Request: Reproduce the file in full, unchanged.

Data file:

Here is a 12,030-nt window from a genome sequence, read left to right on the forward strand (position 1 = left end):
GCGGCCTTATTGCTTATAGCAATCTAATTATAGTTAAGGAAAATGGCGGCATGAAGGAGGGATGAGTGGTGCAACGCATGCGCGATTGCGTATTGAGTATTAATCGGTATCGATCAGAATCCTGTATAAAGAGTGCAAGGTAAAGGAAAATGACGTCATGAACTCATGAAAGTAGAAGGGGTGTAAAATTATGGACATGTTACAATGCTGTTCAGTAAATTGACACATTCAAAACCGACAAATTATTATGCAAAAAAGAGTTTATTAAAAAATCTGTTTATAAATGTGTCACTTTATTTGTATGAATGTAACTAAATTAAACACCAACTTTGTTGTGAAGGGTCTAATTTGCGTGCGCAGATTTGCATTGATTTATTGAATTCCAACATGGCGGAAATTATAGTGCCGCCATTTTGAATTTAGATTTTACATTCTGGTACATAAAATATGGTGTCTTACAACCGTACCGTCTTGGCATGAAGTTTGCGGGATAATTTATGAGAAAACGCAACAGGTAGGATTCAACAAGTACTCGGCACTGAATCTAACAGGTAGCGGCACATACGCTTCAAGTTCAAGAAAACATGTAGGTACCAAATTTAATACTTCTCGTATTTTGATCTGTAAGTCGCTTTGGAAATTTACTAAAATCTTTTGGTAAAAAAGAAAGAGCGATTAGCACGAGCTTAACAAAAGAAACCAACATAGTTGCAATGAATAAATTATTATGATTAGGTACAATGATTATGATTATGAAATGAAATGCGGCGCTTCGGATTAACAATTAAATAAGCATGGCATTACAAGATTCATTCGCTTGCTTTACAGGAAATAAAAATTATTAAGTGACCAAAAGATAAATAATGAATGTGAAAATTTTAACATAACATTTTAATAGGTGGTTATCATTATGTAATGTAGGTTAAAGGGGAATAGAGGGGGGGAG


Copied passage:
Here is a 12,030-nt window from a genome sequence, read left to right on the forward strand (position 1 = left end):
GCGGCCTTATTGCTTATAGCAATCTAATTATAGTTAAGGAAAATGGCGGCATGAAGGAGGGATGAGTGGTGCAACGCATGCGCGATTGCGTATTGAGTATTAATCGGTATCGATCAGAATCCTGTATAAAGAGTGCAAGGTAAAGGAAAATGACGTCATGAACTCATGAAAGTAGAAGGGGTGTAAAATTATGGACATGTTACAATGCTGTTCAGTAAATTGACACATTCAAAACCGACAAATTATTATGCAAAAAAGAGTTTATTAAAAAATCTGTTTATAAATGTGTCACTTTATTTGTATGAATGTAACTAAATTAAACACCAACTTTGTTGTGAAGGGTCTAATTTGCGTGCGCAGATTTGCATTGATTTATTGAATTCCAACATGGCGGAAATTATAGTGCCGCCATTTTGAATTTAGATTTTACATTCTGGTACATAAAATATGGTGTCTTACAACCGTACCGTCTTGGCATGAAGTTTGCGGGATAATTTATGAGAAAACGCAACAGGTAGGATTCAACAAGTACTCGGCACTGAATCTAACAGGTAGCGGCACATACGCTTCAAGTTCAAGAAAACATGTAGGTACCAAATTTAATACTTCTCGTATTTTGATCTGTAAGTCGCTTTGGAAATTTACTAAAATCTTTTGGTAAAAAAGAAAGAGCGATTAGCACGAGCTTAACAAAAGAAACCAACATAGTTGCAATGAATAAATTATTATGATTAGGTACAATGATTATGATTATGAAATGAAATGCGGCGCTTCGGATTAACAATTAAATAAGCATGGCATTACAAGATTCATTCGCTTGCTTTACAGGAAATAAAAATTATTAAGTGACCAAAAGATAAATAATGAATGTGAAAATTTTAACATAACATTTTAATAGGTGGTTATCATTATGTAATGTAGGTTAAAGGGGAATAGAGGGGGGGAG